Receptor Nomenclature

Before the publication of the draft maps of the human genome, the techniques of molecular biology had already resulted in an explosion in the number of putative receptor families and subtypes within these as well as classes or receptors known as orphan receptors, which were structurally members of receptor classes but for which the endogenous ligandand associated function was unknown. The latter are discussed further below.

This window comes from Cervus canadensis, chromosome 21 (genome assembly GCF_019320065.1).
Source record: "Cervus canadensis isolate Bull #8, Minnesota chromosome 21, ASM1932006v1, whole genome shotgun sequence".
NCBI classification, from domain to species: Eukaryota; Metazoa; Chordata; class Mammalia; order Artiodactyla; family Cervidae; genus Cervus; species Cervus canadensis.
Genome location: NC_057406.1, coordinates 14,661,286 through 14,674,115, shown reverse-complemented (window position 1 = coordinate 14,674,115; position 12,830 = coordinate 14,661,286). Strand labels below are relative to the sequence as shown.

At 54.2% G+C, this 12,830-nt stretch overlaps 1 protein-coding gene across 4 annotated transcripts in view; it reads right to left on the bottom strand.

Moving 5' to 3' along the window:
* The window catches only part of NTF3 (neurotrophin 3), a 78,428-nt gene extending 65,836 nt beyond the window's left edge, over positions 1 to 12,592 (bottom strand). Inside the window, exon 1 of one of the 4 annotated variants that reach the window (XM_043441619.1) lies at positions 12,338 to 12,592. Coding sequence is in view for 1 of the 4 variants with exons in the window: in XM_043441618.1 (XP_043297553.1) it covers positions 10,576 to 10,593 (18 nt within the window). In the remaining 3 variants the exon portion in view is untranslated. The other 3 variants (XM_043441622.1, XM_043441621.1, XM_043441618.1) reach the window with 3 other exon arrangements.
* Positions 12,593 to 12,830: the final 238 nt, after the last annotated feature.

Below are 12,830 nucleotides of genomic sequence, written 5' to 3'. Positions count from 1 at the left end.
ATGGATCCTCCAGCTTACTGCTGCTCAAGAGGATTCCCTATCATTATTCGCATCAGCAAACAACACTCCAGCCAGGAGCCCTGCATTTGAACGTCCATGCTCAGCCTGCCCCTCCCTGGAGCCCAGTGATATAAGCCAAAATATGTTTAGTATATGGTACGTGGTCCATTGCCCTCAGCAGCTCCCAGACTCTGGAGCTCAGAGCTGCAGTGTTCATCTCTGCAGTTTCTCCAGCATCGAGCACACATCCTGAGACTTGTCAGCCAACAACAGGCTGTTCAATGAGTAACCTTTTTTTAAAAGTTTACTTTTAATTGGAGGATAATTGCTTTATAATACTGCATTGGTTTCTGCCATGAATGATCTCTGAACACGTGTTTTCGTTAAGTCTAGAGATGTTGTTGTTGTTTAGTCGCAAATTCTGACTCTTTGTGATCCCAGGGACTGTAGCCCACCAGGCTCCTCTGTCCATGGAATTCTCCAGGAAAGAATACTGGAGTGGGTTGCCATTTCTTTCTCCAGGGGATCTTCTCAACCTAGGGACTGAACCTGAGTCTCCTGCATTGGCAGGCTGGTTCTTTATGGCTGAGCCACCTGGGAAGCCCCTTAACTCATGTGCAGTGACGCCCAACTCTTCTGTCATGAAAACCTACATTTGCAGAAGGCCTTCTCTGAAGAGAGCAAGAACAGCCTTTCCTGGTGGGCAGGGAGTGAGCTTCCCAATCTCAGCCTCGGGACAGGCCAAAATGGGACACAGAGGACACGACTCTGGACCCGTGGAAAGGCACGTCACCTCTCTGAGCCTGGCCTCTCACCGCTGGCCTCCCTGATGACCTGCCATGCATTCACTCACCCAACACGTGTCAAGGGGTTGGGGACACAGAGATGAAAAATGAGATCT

Because of the speed with which new receptors were identified and because different laboratories frequently identified the identical receptor almost simultaneously and gave it their own unique name, leading to considerable confusion in the literature, the International Union of Pharmacology (IUPHAR) has undertaken the development of a systematic nomenclature system (57). The deliberations of the various committees enlisted to devise a systematic nomenclature are published on a periodic basis in Pharmacological Reviews and in Trends in Pharmacological Sciences. Com-pendiums are also published at regular intervals in The Sigma-RBI Handbook (5) and the annual Trends in Pharmacological Sciences Receptor Nomenclature Supplement. Various Internet websites and a palm-based PDA database (58) are also valuable sources for keeping abreast of new developments in receptor identification and classification.

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